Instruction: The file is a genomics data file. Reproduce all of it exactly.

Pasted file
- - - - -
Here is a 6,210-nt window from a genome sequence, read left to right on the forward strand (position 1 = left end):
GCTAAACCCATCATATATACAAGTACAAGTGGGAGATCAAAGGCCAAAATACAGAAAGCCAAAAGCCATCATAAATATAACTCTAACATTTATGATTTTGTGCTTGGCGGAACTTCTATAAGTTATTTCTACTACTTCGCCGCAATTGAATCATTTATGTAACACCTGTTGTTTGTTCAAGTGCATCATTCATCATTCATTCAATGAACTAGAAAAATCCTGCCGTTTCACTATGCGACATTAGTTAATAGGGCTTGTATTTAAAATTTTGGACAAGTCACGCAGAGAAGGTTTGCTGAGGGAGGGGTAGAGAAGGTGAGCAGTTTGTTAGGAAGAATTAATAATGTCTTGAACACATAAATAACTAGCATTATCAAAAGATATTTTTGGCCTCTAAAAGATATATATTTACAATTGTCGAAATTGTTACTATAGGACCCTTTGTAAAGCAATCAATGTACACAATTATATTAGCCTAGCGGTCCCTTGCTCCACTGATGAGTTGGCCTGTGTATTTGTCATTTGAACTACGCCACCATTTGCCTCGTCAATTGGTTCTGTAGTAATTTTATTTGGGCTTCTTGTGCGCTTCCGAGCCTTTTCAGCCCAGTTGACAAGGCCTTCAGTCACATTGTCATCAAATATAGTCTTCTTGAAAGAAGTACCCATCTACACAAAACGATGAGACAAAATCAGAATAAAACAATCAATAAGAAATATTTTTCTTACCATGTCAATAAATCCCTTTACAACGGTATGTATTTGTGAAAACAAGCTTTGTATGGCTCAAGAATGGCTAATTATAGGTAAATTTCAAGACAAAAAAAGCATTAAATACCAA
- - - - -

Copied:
Here is a 6,210-nt window from a genome sequence, read left to right on the forward strand (position 1 = left end):
GCTAAACCCATCATATATACAAGTACAAGTGGGAGATCAAAGGCCAAAATACAGAAAGCCAAAAGCCATCATAAATATAACTCTAACATTTATGATTTTGTGCTTGGCGGAACTTCTATAAGTTATTTCTACTACTTCGCCGCAATTGAATCATTTATGTAACACCTGTTGTTTGTTCAAGTGCATCATTCATCATTCATTCAATGAACTAGAAAAATCCTGCCGTTTCACTATGCGACATTAGTTAATAGGGCTTGTATTTAAAATTTTGGACAAGTCACGCAGAGAAGGTTTGCTGAGGGAGGGGTAGAGAAGGTGAGCAGTTTGTTAGGAAGAATTAATAATGTCTTGAACACATAAATAACTAGCATTATCAAAAGATATTTTTGGCCTCTAAAAGATATATATTTACAATTGTCGAAATTGTTACTATAGGACCCTTTGTAAAGCAATCAATGTACACAATTATATTAGCCTAGCGGTCCCTTGCTCCACTGATGAGTTGGCCTGTGTATTTGTCATTTGAACTACGCCACCATTTGCCTCGTCAATTGGTTCTGTAGTAATTTTATTTGGGCTTCTTGTGCGCTTCCGAGCCTTTTCAGCCCAGTTGACAAGGCCTTCAGTCACATTGTCATCAAATATAGTCTTCTTGAAAGAAGTACCCATCTACACAAAACGATGAGACAAAATCAGAATAAAACAATCAATAAGAAATATTTTTCTTACCATGTCAATAAATCCCTTTACAACGGTATGTATTTGTGAAAACAAGCTTTGTATGGCTCAAGAATGGCTAATTATAGGTAAATTTCAAGACAAAAAAAGCATTAAATACCAA